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Steve Kemble with Ability Connection members, photo credit Dana Driensky

On the evening of Thursday, November 14, a record number of 300 supporters gathered at the prestigious Brook Hollow Golf Club for the 12th Annual Vine & Dine, allowing Ability Connection to help even more people with disabilities in North Texas. Co-chairs Maggie Kipp and Melinda Knowles, both elegantly dressed in the event’s theme color of purple, led the fun-filled evening and celebration of DeeDee and Jim Lee. The event’s honorees have longstanding service at Ability Connection, dating back to 1986.

Providing welcoming remarks, Jim Hanophy, the nonprofit’s President and CEO, shared the importance of the evening – to raise funds to continue serving daily the more than 700 individuals with intellectual and physical disabilities, but to also expand services to 100,000 people waiting for services in Texas. He also introduced an uplifting and moving video starring the members at Ability Connection, many who also attended the Vine & Dine gala.

Steve Kemble, America's Sassiest Lifestyle Guru, served as emcee of the evening, bringing many laughs and smiles to those in attendance. In his own unique style, Kemble graced the evening with three stunning outfits including a unique jacket befittingly made entirely of wine corks that he wore during the Vine & Dine reception. The jacket became a last-minute live auction item, which was won by Ginny Bailey for a jaw-dropping $5,000.

Sentimental Journey from Texas Winds Musical Outreach, a group which enriches the lives of isolated seniors, hospital patients, veterans and at-risk children through live musical programs, provided the beautiful, uplifting sounds for the evening. In addition to a delectable dinner paired with fine wines, attendees also enjoyed both live and silent auctions with items ranging from travel excursions to entertainment packages to jewelry to artwork, and more.

“This year’s Vine & Dine was a huge success. We appreciate the energy and passion that Maggie and Melinda brought to Vine & Dine as we at Ability Connection continue to bring life-changing benefits and support to Texans with disabilities.” states Hanophy.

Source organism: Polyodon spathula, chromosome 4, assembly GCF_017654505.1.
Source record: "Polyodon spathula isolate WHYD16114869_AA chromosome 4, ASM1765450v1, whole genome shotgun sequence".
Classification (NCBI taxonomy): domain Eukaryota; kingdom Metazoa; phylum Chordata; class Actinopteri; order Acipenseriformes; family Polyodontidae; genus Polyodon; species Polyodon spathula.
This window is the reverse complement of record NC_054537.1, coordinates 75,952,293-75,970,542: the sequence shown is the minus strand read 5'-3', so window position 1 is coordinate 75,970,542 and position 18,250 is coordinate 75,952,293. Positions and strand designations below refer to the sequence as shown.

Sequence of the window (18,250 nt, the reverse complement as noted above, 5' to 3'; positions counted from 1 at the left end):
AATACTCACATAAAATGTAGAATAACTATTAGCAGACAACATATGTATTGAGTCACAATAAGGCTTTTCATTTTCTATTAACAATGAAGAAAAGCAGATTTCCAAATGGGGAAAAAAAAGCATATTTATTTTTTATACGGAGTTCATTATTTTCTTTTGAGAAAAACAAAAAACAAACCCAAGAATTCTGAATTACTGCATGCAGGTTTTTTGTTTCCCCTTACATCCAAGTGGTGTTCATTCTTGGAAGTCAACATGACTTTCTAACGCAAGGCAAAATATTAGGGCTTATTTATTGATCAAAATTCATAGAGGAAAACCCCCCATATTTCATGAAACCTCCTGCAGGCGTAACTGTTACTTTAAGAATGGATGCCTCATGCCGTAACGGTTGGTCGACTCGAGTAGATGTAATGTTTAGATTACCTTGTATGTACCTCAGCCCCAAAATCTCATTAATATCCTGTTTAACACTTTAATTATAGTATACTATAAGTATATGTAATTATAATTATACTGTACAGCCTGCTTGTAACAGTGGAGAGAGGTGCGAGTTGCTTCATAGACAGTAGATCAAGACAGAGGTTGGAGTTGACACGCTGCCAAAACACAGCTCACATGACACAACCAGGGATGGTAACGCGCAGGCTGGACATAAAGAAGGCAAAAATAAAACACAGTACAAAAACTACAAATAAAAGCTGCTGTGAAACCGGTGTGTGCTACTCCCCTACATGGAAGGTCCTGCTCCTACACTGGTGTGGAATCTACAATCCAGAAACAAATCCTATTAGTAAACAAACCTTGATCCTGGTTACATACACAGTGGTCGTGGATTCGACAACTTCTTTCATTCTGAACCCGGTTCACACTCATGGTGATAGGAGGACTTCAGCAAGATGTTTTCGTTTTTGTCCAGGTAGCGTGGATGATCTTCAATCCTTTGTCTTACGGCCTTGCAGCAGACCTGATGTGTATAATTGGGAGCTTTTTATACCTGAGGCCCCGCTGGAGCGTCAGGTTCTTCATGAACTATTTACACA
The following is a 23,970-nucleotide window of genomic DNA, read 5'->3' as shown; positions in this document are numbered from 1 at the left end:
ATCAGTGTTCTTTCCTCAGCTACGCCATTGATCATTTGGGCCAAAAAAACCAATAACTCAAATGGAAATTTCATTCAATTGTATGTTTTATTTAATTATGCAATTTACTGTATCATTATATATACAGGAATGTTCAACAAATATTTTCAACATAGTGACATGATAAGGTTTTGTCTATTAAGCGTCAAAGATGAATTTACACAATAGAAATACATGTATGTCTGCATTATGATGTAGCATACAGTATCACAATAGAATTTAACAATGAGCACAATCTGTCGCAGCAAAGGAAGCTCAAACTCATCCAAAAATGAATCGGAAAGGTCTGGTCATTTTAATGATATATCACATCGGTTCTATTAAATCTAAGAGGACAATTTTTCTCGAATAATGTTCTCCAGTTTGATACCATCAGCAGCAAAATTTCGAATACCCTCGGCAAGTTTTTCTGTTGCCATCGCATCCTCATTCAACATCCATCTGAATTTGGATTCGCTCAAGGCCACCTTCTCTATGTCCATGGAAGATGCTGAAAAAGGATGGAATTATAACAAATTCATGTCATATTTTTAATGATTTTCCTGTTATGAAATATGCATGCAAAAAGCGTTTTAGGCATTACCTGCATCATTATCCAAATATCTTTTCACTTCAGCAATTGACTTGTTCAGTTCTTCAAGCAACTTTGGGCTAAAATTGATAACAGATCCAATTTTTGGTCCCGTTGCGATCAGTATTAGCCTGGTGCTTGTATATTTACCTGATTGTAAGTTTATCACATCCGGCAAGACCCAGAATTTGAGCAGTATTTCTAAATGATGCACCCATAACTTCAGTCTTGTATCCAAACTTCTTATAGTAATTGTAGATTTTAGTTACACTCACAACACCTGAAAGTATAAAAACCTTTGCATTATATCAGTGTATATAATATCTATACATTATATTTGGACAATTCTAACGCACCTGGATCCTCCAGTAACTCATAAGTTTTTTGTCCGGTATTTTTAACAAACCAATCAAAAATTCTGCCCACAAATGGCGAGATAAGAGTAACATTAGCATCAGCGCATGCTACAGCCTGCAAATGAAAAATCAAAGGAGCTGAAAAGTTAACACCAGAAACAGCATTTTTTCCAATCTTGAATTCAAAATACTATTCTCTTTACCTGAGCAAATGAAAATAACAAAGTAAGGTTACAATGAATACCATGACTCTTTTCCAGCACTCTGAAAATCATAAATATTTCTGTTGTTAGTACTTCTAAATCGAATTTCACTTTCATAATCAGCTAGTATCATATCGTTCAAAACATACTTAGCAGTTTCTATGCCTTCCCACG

Ability Connection started as United Cerebral Palsy in 1954 and has been in existence for 66 years. The nonprofit provides “world class services” to individuals with intellectual and behavioral disabilities by focusing on compassion, respect and results. To learn more about Ability Connection, donate or become an ambassador, visit or call 214-351-2500.


  • Advisors – Janie Condon and Debbie Francis
  • Chairs – Maggie Kipp and Melinda Knowles
  • Kick-Off Chair – Elizabeth Saab
  • Auction Committee – Cathleen Griffith, Jennifer Davis Long, Jen O’Neal
  • Host – Steve Kemble
  • Production – Billy Fong and Nancy Gopez


  • DeeDee and Jim Lee’s children Casey and Charlie Robinson and Tori and Michael Lee
  • Shelle Sills and Neva Hall, founders of the annual fundraiser
  • Billie Leigh Rippey, founder of the UCP Guild
  • Allie Beth Allman
  • Lisa and Clay Cooley
  • Ability Connection board members - Meredith and Jack Woodworth, Debbie and Jim Francis, Lane Seliger, Jimmy Francis, Gary Roberts, Don Laidlaw, Robert Mead
  • Janie and David Condon
  • Chad Collom


The mission of Ability Connection is to enrich the lives of children and adults with intellectual and physical disabilities through comprehensive, life changing care, training and supports. The nonprofit also has offices in Austin, Fort Worth, Waco and Wichita Falls, as well as a new training facility in Southlake and group homes in Dallas, Garland, Richardson and throughout the rest of the state.

The nonprofit offers a variety of services, designed to address the individual choices and priorities. These include residential services, community supports through Medicaid waiver programs, on-site training centers with tiered levels of support to address the needs of our clientele and employment support services. For each person served, Ability Connection learns what the members’ goals and choices are, facilitate the supports and services needed and then measure their success and satisfaction.


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